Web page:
4. By awarding attorneys fees in excess of $18 million, the arbitrators exceeded their powers, because the fundamental source of their powers is section 6909(b), and their award violated that statute. (See Code Civ. Proc., § 1286.2, subd. (a)(4); see Board of Education of the Round Valley Unified School Dist. v. Round Valley Teachers Assn. (1996) 13 Cal.4th 269, 272, 52 Cal.Rptr.2d 115, 914 P.2d 193.)
Having said this, I write to add a few thoughts as to the practical effect of this case upon the government of the State of California (State) and upon its taxpayers.
On the one hand, it is all to the good that the State will not have to pay an $88 million fee award that was-at more than $8,000 per hour-completely in outer space, totally over-the-top.3 The fact that attorneys even requested a fee award of that absurd magnitude from the taxpayers is a testament to the unreal world of greed in which some attorneys practice law in this day and age.
On the other hand, I think that this case will have other long-range effects that will be less beneficial to the State.
This is because the record of this case demonstrates that the State wantonly breached its arbitration agreement (Agreement) with attorneys in at least two important respects.
First, the Agreement provided in no uncertain terms, “This award shall be binding on all parties, and there is no right of appeal, collateral attack, or other review.” What happened in this case is that when the gigantic magnitude of the fee award became known in Sacramento, the political stuff hit the fan, the State retained private counsel, and the State began to appeal, collaterally attack, and obtain review of the award like crazy. That is how we got here. This is the first breach of the Agreement by the State.
A second breach of the Agreement by the State occurred when, in its attack on the award, the State for the first time took the position that the arbitrators were limited by law to an award of $18 million. As a general rule, unless the arbitration “submission agreement” provides for a monetary cap on an award, there is no limit on the amount the arbitrators may award. (See Blatt v. Farley (1990) 226 Cal.App.3d 621, 276 Cal.Rptr. 612.) Of course, the Agreement in this case contains no such limitation. Indeed, the State's position flies in the face of the language of the Agreement that provides, “Attorneys may argue entitlement to any amount of Fees on any theory they believe is supported by the facts and circumstances of the case.” This language clearly contemplated that attorneys could receive an award in excess of $18 million on a common-fund theory. Indeed, at no time before or during the arbitration hearing did the State assert that the law or the Agreement imposed an $18 million cap on the award. There was simply not a peep from the State in this regard. Would you not think that if you were a party to an arbitration where attorneys were seeking more than $100 million in fees, at some point before or during the hearing, you would say to the arbitrators: “Ladies and gentlemen, not that it matters, but, by the way, you cannot lawfully award fees in excess of $18 million.” I think you would say that if you believed it.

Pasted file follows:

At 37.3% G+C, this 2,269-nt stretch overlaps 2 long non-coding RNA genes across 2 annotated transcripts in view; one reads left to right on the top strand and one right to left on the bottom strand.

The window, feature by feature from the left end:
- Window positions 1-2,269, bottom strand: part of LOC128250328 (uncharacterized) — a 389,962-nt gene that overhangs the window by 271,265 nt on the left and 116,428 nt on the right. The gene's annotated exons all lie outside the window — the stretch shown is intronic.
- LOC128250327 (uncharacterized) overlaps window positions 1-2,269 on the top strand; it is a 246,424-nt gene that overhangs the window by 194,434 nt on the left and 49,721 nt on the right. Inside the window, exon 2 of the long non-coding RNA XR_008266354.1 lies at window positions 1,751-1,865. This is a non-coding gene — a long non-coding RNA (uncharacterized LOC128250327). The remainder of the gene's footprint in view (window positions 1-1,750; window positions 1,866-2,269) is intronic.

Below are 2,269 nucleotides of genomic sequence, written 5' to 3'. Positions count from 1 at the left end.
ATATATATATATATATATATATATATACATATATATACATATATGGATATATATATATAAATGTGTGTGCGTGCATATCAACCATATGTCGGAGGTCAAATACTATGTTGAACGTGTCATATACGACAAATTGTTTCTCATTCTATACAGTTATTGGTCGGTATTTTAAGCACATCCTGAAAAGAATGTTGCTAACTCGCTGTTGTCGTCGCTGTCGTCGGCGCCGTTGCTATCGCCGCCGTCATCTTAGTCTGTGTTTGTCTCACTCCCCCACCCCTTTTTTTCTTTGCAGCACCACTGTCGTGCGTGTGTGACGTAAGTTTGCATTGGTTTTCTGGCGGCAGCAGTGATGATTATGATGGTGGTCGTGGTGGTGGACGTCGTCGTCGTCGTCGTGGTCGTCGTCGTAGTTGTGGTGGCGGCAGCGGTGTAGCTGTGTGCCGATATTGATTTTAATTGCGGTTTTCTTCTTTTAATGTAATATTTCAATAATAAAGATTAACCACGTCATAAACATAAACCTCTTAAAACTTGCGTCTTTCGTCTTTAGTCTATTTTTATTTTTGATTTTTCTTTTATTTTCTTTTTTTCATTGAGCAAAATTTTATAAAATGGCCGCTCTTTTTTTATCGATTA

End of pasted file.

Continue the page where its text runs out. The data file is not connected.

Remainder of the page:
The State asserts that the language of the Agreement quoted above did not, in fact, authorize an award of more than $18 million, because the language merely permitted attorneys to “argue” entitlement to such an award. To put it charitably, this is a silly argument. Why would the Agreement authorize attorneys to “argue” for such an award if the State thought the arbitrators had no power to award that amount? Did the State's attorneys at the arbitration hearing simply want to watch the legal skills of attorneys in action? Was this some kind of Moot Court? I think not. Rather, the Agreement plainly contemplated that attorneys could seek more than $18 million on a common fund theory, and the arbitrators could lawfully make such an award.